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In this May 15, 2019, file photo, the Lower Granite Dam on the Snake River is seen from the air near Colfax, Washington. The federal government said Friday, July 31, 2020, four giant dams on the Snake River in Washington state will not be removed to help endangered salmon migrate to the ocean. (AP Photo/Ted S. Warren, File)
July 31, 2020 - 3:17 pm
SPOKANE, Wash. (AP) — The U.S. government announced Friday that four huge dams on the Snake River in Washington state will not be removed to help endangered salmon migrate to the ocean. The decision thwarts the desires of environmental groups that fought for two decades to breach the structures...
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FILE - This March 16, 2020 file photo shows vials used by pharmacists to prepare syringes used on the first day of a first-stage safety study clinical trial of the potential vaccine for COVID-19, the disease caused by the new coronavirus, at the Kaiser Permanente Washington Health Research Institute in Seattle. The world's biggest COVID-19 vaccine test got underway Monday, July 27 with the first of 30,000 planned volunteers. The experimental vaccine is made by the National Institutes of Health and Moderna Inc., and it's one of several candidates in the final stretch of the global vaccine race. (AP Photo/Ted S. Warren, File)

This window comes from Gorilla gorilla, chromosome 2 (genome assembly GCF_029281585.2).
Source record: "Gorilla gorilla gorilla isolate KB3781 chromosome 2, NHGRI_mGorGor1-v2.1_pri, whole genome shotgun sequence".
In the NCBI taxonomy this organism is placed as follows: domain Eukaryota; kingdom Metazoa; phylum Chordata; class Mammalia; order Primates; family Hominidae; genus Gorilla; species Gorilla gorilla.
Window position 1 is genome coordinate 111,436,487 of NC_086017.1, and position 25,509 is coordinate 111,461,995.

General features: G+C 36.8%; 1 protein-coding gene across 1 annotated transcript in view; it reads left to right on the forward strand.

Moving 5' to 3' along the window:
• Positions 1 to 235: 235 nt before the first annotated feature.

Associated Press
July 27, 2020 - 9:47 am